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The AP Stylebook is a basic reference to grammar, punctuation and principles of reporting, including many definitions and rules for usage as well as styles for capitalization, abbreviation, spelling and numerals. Includes Webster's New World College Dictionary.
Provides an introduction to AP style and a summary of some AP style rules; however, the Associated Press Stylebook includes more than 5,000 entries – far more than can be covered here. For a complete guide to AP style, writers should consult the most recent edition of the Associated Press Stylebook (above).
The style of The Associated Press is the gold standard for news writing. With the AP Stylebook in hand, you can learn how to write and edit with the clarity and professionalism for which their writers and editors are famous.The AP Stylebook will help you master the AP's rules on grammar, spelling, punctuation, capitalization, abbreviation, word and numeral usage, and when to use 'more than' instead of 'over.' To make navigating these specialty chapters even easier, the Stylebook includes a comprehensive index.Fully revised and updated to keep pace with world events, common usage, and AP procedures, The AP Stylebook is the one reference that all writers, editors and students cannot afford to be without.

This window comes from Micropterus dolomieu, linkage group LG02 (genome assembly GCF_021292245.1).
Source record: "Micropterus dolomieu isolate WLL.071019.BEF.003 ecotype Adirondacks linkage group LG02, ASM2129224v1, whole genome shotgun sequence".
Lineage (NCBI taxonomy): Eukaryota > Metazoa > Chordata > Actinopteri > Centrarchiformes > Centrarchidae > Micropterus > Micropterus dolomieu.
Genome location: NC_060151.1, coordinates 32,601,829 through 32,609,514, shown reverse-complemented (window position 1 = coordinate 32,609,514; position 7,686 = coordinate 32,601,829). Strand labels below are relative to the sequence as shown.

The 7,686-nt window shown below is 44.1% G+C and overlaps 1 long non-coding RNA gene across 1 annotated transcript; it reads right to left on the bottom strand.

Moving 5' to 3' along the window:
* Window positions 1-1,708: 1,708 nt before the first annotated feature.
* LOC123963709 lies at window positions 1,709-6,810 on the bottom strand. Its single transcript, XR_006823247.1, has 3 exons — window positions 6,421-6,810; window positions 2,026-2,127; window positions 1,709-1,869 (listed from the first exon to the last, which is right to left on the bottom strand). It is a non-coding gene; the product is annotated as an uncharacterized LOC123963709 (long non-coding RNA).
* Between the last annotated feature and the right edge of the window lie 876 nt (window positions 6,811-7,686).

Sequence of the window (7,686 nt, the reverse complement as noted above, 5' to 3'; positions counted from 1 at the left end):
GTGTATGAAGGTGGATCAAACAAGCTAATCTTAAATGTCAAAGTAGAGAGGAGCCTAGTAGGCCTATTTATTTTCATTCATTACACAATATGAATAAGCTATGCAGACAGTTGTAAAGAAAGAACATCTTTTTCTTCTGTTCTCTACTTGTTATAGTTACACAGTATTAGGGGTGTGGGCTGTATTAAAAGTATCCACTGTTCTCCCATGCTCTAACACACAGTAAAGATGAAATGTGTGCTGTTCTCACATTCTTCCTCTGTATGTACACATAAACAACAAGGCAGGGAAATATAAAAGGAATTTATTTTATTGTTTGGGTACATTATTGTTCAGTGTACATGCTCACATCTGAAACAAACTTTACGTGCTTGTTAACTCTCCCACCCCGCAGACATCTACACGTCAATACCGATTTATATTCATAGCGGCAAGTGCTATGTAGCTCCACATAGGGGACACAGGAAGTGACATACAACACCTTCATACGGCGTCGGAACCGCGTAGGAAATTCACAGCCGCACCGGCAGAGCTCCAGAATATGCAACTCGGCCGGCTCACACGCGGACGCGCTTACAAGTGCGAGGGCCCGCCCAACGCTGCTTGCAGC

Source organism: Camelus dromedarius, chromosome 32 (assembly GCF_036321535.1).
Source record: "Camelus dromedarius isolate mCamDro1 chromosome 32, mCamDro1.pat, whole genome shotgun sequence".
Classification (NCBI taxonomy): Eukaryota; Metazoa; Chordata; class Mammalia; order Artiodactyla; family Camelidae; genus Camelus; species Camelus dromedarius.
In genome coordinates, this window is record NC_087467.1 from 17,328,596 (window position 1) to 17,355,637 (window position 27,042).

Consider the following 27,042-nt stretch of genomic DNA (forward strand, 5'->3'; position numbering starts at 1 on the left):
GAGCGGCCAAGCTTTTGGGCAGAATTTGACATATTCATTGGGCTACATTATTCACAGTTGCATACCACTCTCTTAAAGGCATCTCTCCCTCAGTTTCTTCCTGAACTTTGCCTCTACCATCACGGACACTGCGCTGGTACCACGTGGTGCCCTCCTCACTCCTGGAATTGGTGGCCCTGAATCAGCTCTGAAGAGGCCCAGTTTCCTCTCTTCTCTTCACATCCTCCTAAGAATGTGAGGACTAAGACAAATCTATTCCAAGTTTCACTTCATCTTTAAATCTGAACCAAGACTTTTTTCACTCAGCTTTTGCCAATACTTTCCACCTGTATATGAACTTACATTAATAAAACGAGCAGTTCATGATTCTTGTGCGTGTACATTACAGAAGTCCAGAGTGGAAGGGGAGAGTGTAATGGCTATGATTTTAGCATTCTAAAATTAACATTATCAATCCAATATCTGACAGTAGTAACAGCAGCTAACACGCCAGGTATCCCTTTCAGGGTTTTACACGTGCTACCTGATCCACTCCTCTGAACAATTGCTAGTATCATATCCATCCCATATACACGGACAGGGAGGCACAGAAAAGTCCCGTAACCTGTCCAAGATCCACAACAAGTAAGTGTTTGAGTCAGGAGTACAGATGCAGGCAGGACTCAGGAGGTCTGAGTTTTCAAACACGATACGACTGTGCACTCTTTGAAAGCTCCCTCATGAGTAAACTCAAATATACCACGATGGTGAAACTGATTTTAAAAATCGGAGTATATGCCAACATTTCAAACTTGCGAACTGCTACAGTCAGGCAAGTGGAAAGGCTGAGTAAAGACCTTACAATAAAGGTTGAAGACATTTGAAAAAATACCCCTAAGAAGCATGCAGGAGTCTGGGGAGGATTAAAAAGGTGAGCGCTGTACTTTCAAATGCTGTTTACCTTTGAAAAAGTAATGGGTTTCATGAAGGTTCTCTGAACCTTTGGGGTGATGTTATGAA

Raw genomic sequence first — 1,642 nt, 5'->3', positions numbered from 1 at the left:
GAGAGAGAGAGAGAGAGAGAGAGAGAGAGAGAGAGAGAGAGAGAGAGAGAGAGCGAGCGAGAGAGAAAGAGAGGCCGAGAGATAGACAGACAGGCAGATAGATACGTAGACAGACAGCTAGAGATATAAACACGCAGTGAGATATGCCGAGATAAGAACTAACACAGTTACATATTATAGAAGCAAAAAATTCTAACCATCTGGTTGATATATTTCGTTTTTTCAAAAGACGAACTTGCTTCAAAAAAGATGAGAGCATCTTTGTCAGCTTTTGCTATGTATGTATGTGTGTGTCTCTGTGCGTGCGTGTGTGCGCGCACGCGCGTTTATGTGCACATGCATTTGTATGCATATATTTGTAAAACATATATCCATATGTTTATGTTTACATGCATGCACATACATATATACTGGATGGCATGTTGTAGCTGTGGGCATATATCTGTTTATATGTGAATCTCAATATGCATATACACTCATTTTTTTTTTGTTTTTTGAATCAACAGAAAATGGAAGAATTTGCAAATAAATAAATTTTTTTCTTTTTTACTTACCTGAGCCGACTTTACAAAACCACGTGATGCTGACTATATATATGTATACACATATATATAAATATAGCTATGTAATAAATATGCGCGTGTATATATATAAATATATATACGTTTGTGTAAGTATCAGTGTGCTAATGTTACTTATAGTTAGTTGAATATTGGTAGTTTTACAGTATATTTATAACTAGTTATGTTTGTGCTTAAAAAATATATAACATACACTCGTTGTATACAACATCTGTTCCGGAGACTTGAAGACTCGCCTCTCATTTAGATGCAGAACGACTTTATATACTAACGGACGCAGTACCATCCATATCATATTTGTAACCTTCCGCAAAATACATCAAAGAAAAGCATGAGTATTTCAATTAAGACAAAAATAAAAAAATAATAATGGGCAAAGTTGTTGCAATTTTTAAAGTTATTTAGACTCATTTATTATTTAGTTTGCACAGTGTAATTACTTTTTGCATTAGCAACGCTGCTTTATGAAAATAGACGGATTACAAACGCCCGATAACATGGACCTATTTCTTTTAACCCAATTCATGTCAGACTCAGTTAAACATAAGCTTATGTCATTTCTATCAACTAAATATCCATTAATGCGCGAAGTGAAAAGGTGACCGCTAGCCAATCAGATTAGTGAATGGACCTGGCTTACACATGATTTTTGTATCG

Although journalism and reporting are disseminating information in more ways than ever before in history, the basic skills remain constant: a journalist must still investigate events with the intention of objectivley determining the facts and then communicating them to the reader, viewer or listener. This text provides a new generation of journalists with guidance on the basics of reporting, whether for print, broadcast or other media. It offers information on the multiple outlets for reporters' work as well as advice on getting started and moving ahead in the trade.
How does a reporter go about researching a story on the Internet and how does one fact check and cite online sources? What are the copyright issues involved in quoting Internet sources? How does one go about selling a story to Internet sites? How does one physically file a story on-line? Answers to these and many more twenty-first-century journalism questions can be found in The Associated Press Guide to Internet Research and Reporting. The final word on the rules of Internet reporting, this comprehensive guide will be the on-line style guide of choice for AP staff, stringers, and journalism students alike.